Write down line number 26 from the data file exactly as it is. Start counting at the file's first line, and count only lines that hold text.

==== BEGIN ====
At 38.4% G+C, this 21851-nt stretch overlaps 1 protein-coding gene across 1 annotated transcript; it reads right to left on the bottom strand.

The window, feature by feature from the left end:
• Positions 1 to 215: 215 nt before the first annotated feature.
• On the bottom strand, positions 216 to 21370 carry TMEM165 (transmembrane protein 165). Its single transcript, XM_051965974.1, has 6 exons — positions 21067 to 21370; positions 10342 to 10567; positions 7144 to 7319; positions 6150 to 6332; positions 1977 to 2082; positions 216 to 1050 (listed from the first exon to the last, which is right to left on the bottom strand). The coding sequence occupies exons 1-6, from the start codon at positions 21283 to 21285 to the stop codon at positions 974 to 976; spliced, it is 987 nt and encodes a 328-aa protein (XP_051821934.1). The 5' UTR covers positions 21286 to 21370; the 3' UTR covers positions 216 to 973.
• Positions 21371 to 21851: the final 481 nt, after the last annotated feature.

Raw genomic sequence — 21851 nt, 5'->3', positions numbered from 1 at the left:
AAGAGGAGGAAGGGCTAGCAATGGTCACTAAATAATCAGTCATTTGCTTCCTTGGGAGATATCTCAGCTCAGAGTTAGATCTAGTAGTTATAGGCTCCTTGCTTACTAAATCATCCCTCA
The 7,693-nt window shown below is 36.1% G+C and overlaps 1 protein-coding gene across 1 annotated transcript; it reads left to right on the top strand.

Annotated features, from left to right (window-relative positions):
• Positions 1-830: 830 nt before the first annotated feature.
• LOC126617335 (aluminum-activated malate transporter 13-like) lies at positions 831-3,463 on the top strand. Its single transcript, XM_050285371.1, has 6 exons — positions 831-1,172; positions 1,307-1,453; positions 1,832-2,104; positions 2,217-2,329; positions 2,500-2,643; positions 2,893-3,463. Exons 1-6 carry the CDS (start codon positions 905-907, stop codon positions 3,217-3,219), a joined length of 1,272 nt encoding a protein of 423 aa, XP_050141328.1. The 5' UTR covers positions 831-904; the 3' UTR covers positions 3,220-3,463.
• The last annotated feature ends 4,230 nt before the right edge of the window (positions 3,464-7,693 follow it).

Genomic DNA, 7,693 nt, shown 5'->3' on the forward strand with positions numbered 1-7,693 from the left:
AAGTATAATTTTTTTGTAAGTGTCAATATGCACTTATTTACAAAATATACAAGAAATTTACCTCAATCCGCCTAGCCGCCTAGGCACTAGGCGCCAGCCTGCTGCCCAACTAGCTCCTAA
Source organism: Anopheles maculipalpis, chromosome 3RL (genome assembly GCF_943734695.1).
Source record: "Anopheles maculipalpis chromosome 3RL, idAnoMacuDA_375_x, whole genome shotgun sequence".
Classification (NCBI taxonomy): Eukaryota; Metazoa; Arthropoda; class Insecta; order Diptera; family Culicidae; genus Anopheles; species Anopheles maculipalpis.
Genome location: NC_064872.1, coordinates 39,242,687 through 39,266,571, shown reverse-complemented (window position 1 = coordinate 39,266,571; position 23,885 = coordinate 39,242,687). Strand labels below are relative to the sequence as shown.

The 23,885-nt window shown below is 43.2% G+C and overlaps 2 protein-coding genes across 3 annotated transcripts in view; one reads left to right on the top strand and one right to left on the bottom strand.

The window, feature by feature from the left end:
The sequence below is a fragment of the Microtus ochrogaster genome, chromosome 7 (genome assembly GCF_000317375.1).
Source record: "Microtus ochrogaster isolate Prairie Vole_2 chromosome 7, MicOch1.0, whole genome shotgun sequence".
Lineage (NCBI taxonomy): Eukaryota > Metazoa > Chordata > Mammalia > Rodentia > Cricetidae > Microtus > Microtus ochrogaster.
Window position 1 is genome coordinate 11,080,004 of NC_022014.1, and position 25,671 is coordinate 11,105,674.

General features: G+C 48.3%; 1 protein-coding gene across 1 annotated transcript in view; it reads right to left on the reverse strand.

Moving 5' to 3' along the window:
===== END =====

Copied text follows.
Moving 5' to 3' along the window: